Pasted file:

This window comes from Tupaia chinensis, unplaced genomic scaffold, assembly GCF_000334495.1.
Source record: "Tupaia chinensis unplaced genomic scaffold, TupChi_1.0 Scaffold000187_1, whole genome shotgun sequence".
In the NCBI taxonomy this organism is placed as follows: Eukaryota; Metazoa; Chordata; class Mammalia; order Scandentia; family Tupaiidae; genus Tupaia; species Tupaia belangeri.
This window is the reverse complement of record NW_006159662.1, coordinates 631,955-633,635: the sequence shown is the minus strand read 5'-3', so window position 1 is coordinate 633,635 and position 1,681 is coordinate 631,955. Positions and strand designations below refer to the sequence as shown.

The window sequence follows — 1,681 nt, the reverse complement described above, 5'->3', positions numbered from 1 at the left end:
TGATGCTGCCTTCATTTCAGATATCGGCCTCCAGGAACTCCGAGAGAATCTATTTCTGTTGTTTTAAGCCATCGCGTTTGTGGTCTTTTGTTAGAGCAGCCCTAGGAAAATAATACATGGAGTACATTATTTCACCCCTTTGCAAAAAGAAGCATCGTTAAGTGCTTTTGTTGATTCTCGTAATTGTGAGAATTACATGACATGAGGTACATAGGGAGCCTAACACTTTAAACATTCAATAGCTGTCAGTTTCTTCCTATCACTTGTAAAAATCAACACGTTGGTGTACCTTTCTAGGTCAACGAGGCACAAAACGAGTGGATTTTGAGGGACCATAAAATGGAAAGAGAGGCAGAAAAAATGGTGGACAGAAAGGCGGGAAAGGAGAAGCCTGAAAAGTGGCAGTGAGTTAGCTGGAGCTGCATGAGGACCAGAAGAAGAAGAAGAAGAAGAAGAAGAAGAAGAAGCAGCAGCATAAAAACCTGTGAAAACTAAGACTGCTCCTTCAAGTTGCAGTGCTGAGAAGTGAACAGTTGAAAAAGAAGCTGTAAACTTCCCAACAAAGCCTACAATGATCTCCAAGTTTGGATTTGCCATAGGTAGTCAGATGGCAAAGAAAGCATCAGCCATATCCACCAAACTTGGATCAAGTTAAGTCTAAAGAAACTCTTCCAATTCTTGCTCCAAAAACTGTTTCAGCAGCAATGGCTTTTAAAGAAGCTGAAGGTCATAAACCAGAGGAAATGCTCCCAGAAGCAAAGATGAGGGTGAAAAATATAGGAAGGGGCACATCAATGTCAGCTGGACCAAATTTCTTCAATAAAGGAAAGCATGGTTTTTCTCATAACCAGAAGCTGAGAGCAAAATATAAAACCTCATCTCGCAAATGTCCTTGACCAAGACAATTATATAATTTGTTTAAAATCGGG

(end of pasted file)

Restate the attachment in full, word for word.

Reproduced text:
This window comes from Tupaia chinensis, unplaced genomic scaffold, assembly GCF_000334495.1.
Source record: "Tupaia chinensis unplaced genomic scaffold, TupChi_1.0 Scaffold000187_1, whole genome shotgun sequence".
In the NCBI taxonomy this organism is placed as follows: Eukaryota; Metazoa; Chordata; class Mammalia; order Scandentia; family Tupaiidae; genus Tupaia; species Tupaia belangeri.
This window is the reverse complement of record NW_006159662.1, coordinates 631,955-633,635: the sequence shown is the minus strand read 5'-3', so window position 1 is coordinate 633,635 and position 1,681 is coordinate 631,955. Positions and strand designations below refer to the sequence as shown.

The window sequence follows — 1,681 nt, the reverse complement described above, 5'->3', positions numbered from 1 at the left end:
TGATGCTGCCTTCATTTCAGATATCGGCCTCCAGGAACTCCGAGAGAATCTATTTCTGTTGTTTTAAGCCATCGCGTTTGTGGTCTTTTGTTAGAGCAGCCCTAGGAAAATAATACATGGAGTACATTATTTCACCCCTTTGCAAAAAGAAGCATCGTTAAGTGCTTTTGTTGATTCTCGTAATTGTGAGAATTACATGACATGAGGTACATAGGGAGCCTAACACTTTAAACATTCAATAGCTGTCAGTTTCTTCCTATCACTTGTAAAAATCAACACGTTGGTGTACCTTTCTAGGTCAACGAGGCACAAAACGAGTGGATTTTGAGGGACCATAAAATGGAAAGAGAGGCAGAAAAAATGGTGGACAGAAAGGCGGGAAAGGAGAAGCCTGAAAAGTGGCAGTGAGTTAGCTGGAGCTGCATGAGGACCAGAAGAAGAAGAAGAAGAAGAAGAAGAAGAAGAAGCAGCAGCATAAAAACCTGTGAAAACTAAGACTGCTCCTTCAAGTTGCAGTGCTGAGAAGTGAACAGTTGAAAAAGAAGCTGTAAACTTCCCAACAAAGCCTACAATGATCTCCAAGTTTGGATTTGCCATAGGTAGTCAGATGGCAAAGAAAGCATCAGCCATATCCACCAAACTTGGATCAAGTTAAGTCTAAAGAAACTCTTCCAATTCTTGCTCCAAAAACTGTTTCAGCAGCAATGGCTTTTAAAGAAGCTGAAGGTCATAAACCAGAGGAAATGCTCCCAGAAGCAAAGATGAGGGTGAAAAATATAGGAAGGGGCACATCAATGTCAGCTGGACCAAATTTCTTCAATAAAGGAAAGCATGGTTTTTCTCATAACCAGAAGCTGAGAGCAAAATATAAAACCTCATCTCGCAAATGTCCTTGACCAAGACAATTATATAATTTGTTTAAAATCGGG